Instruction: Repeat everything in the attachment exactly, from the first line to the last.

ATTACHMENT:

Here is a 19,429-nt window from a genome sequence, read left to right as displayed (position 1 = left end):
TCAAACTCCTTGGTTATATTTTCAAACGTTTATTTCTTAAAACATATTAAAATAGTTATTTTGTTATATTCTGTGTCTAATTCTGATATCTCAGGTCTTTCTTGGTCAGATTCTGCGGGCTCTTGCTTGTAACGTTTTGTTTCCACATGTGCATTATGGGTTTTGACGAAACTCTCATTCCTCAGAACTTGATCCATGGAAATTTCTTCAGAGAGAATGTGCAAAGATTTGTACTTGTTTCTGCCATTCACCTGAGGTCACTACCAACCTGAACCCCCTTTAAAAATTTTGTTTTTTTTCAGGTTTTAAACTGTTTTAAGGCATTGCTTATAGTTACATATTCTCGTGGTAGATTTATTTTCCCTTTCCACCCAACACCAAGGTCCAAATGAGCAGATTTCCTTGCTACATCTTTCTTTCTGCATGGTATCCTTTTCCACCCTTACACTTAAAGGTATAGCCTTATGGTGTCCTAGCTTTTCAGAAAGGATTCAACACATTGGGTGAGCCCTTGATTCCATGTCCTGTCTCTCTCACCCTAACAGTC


Here is a 19,429-nt window from a genome sequence, read left to right as displayed (position 1 = left end):
TCAAACTCCTTGGTTATATTTTCAAACGTTTATTTCTTAAAACATATTAAAATAGTTATTTTGTTATATTCTGTGTCTAATTCTGATATCTCAGGTCTTTCTTGGTCAGATTCTGCGGGCTCTTGCTTGTAACGTTTTGTTTCCACATGTGCATTATGGGTTTTGACGAAACTCTCATTCCTCAGAACTTGATCCATGGAAATTTCTTCAGAGAGAATGTGCAAAGATTTGTACTTGTTTCTGCCATTCACCTGAGGTCACTACCAACCTGAACCCCCTTTAAAAATTTTGTTTTTTTTCAGGTTTTAAACTGTTTTAAGGCATTGCTTATAGTTACATATTCTCGTGGTAGATTTATTTTCCCTTTCCACCCAACACCAAGGTCCAAATGAGCAGATTTCCTTGCTACATCTTTCTTTCTGCATGGTATCCTTTTCCACCCTTACACTTAAAGGTATAGCCTTATGGTGTCCTAGCTTTTCAGAAAGGATTCAACACATTGGGTGAGCCCTTGATTCCATGTCCTGTCTCTCTCACCCTAACAGTC